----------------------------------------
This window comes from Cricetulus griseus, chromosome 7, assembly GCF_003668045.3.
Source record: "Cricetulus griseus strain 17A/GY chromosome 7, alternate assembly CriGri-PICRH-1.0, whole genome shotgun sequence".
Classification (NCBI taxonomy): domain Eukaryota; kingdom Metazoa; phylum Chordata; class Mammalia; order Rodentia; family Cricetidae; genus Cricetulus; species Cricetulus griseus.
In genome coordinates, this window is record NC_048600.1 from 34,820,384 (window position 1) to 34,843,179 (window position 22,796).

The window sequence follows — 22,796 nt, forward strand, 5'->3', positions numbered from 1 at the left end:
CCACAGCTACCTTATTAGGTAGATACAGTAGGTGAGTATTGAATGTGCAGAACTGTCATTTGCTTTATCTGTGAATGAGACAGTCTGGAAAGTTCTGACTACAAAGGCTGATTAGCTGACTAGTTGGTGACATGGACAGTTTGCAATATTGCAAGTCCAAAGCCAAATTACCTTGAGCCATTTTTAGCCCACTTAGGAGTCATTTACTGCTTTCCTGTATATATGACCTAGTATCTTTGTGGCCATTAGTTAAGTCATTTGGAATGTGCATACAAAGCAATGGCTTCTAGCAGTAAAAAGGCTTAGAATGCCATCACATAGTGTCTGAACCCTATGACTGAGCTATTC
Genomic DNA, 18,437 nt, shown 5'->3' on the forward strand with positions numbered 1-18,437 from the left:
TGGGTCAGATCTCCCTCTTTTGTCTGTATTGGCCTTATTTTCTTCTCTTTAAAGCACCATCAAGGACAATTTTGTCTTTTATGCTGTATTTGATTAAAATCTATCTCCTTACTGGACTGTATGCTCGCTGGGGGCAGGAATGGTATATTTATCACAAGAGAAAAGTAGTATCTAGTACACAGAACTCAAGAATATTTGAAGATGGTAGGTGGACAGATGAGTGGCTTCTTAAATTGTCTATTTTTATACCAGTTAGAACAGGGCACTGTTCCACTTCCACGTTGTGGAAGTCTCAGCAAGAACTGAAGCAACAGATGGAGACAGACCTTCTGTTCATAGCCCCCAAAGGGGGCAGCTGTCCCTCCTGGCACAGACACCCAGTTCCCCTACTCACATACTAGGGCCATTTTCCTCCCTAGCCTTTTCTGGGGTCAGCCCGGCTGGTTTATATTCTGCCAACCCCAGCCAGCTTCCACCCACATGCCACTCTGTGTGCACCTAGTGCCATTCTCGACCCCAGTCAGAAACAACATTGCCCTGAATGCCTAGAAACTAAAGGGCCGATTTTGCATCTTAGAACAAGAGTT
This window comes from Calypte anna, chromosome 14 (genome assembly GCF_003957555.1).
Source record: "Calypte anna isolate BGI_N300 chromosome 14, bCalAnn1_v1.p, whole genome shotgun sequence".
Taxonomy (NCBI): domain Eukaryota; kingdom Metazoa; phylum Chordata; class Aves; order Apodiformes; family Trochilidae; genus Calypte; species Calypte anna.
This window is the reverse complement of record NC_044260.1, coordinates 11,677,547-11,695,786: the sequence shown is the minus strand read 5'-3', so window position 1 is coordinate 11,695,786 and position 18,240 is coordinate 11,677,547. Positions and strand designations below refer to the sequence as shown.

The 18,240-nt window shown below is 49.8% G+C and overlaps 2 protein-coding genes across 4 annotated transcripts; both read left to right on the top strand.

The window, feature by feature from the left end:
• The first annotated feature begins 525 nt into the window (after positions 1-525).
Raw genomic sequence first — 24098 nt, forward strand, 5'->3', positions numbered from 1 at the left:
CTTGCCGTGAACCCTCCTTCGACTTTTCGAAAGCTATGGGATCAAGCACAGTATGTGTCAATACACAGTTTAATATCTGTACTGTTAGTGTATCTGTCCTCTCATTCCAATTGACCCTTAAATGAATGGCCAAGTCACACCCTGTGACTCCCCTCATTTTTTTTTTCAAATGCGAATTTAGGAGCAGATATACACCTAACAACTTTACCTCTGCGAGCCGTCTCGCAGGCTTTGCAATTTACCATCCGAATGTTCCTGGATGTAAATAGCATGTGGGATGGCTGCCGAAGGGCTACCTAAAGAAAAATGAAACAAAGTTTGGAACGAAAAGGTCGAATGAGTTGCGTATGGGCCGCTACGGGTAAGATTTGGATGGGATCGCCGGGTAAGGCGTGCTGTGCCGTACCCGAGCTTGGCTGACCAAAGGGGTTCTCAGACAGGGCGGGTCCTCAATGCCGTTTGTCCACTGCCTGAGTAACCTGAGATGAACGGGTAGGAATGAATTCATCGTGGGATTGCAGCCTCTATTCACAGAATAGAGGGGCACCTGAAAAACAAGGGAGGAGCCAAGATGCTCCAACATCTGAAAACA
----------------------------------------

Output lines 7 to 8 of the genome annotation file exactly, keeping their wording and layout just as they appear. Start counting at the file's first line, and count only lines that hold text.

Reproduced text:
Genomic DNA, 18,437 nt, shown 5'->3' on the forward strand with positions numbered 1-18,437 from the left:
TGGGTCAGATCTCCCTCTTTTGTCTGTATTGGCCTTATTTTCTTCTCTTTAAAGCACCATCAAGGACAATTTTGTCTTTTATGCTGTATTTGATTAAAATCTATCTCCTTACTGGACTGTATGCTCGCTGGGGGCAGGAATGGTATATTTATCACAAGAGAAAAGTAGTATCTAGTACACAGAACTCAAGAATATTTGAAGATGGTAGGTGGACAGATGAGTGGCTTCTTAAATTGTCTATTTTTATACCAGTTAGAACAGGGCACTGTTCCACTTCCACGTTGTGGAAGTCTCAGCAAGAACTGAAGCAACAGATGGAGACAGACCTTCTGTTCATAGCCCCCAAAGGGGGCAGCTGTCCCTCCTGGCACAGACACCCAGTTCCCCTACTCACATACTAGGGCCATTTTCCTCCCTAGCCTTTTCTGGGGTCAGCCCGGCTGGTTTATATTCTGCCAACCCCAGCCAGCTTCCACCCACATGCCACTCTGTGTGCACCTAGTGCCATTCTCGACCCCAGTCAGAAACAACATTGCCCTGAATGCCTAGAAACTAAAGGGCCGATTTTGCATCTTAGAACAAGAGTT